On cars, old, new and future; science & technology; vintage airplanes, computer flight simulation of them; Sherlockiana; our English language; travel; and other stuff
SORTING ONE thing and another in the garage in preparation for our expected El Nino this winter, I uncovered a forgotten stash of posters. It’s a pity wall space inside our place is already festooned with objet d’art, about which others ask politely, “Uh, you like this here, do you?” Here’s a sampling, along with some internet research on provenance and the like.
The provenance of this one is clear. It’s a portrait of an aragoto (“rough business”) character of Kabuki theater, specifically from the 2002 calendar published by Kabukiza Theater in Tokyo. I’ve not been to the new Kabukiza, part of a giant office tower in Ginza after they tore down the classic theater in 2010.
Taking a detour from garage sorting, I looked over the November 2015 offerings at Kabukiza. I’m reminded that this wonderful theatrical art form dating from the 1600s is still vibrant with new plays. It’s as though English-language playwrights were still into Shakespeare’s iambic pentameter. At her O! Beauty Unattempted website, Emily C. A. Snyder offers interesting views on this. The last such play I recall was Christopher Fry’s The Lady’s Not for Burning, 1948.
This fetching poster advertises the Grand Week of Combat Arms, May 15 – 25, 1912, organized by the Parisian Federation of Fencers, under the patronage of the French National Federation. It appears to be signed Loë Bridge, but the internet stubbornly refuses to believe I don’t mean “low bridge.” After a bit of evasive action, I found Joe Bridge, 1886 – 1967, an artist regarded for his posters depicting sports and automobiles.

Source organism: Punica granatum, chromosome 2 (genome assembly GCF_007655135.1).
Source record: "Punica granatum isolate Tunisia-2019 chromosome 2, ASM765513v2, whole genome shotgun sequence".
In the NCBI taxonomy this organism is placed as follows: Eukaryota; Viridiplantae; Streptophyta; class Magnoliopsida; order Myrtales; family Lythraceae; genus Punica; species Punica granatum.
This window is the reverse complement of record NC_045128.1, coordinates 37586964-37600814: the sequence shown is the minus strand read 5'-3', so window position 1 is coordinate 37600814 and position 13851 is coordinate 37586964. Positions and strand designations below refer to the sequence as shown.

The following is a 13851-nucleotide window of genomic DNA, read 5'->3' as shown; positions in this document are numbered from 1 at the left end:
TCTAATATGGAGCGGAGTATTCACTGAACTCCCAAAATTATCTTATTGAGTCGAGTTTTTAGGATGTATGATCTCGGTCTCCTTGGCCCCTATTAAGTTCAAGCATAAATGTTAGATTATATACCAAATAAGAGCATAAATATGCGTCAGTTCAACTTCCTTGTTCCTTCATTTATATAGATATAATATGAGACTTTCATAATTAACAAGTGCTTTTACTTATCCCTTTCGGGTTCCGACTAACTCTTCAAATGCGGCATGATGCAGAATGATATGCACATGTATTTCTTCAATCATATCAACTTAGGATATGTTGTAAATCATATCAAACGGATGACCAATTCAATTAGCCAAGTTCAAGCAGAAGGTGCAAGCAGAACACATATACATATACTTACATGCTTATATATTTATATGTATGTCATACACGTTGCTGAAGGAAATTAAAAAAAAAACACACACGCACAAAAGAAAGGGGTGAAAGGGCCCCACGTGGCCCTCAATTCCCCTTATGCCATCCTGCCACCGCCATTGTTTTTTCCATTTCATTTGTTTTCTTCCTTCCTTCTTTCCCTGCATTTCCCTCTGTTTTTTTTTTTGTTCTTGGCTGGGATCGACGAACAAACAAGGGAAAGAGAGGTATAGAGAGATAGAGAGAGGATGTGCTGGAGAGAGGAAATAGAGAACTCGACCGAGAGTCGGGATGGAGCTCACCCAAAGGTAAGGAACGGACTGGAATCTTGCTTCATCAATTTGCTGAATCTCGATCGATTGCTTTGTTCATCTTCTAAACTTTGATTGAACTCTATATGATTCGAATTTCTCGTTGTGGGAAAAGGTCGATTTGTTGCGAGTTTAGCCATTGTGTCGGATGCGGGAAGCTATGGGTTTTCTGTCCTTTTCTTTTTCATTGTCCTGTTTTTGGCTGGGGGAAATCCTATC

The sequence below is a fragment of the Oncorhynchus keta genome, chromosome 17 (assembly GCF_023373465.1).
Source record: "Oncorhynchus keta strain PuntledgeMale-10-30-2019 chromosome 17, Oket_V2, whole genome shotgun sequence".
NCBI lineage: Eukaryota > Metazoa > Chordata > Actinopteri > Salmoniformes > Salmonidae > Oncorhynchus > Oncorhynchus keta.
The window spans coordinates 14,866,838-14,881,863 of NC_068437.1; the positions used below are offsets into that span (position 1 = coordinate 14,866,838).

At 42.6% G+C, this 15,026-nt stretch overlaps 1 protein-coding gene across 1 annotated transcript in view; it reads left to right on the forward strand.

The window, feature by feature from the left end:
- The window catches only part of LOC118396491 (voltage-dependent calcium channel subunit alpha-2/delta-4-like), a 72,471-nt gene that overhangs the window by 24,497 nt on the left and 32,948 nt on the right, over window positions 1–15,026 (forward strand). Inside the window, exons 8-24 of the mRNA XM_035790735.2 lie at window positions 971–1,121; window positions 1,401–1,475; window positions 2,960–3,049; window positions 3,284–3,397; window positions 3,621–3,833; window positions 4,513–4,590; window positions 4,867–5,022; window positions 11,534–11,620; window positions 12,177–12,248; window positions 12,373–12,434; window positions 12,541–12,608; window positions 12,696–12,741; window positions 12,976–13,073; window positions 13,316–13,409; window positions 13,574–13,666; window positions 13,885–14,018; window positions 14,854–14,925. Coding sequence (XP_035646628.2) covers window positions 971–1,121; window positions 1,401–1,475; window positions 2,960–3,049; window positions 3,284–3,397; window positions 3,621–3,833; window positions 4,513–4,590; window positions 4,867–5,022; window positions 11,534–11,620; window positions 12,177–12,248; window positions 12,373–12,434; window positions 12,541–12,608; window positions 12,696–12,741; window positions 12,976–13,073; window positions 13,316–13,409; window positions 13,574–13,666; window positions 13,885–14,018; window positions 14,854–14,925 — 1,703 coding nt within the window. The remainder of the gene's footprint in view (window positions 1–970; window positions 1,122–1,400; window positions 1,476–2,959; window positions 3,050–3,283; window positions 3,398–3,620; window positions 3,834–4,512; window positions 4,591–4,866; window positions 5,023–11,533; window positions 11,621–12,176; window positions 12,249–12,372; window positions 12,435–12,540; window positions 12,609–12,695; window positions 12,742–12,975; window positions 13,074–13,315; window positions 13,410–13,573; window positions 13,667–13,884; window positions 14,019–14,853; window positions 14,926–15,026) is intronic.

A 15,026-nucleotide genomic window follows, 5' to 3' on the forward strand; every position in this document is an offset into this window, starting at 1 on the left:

Of course, he is not to be confused with Joe’s Bridge, a name given to Bridge No. 9 on a canal near the Belgian city of Lommel just south of the Belgian-Dutch border. The Irish Guards Battle Group, under the command of Lieutenant-Colonel J.O.E. Vandeleur, captured the bridge in September 1944. (Ain’t the internet fun?)
According to the Libraries of the University of Minnesota, this particular National Pipe Smoker’s Week was in 1989. A commemorative button was also produced, it too showing my favorite consulting detective in deerstalker and smoking a bent-stem meerschaum.
Not to nit-pick excessively about either the poster or button, but I have already gone on record stating that the real Holmes never smoked a meerschaum. In accurate depictions by Sidney Paget (who knew his Holmes), the detective’s pipes are always straight stemmed.
The meerschaum affectation arose with actor William Gillette portraying Holmes around the turn of the century (that old fin de siècle, not the fairly recent one). Gillette chose the bent stem because it gave the audience a better view of his visage and articulation.
Also, though Holmes certainly uttered “elementary” and “my dear Watson” often enough, he never combined the two.
Sorting a garage is a lot more fun with help of the internet. ds
© Dennis Simanaitis, SimanaitisSays.com, 2015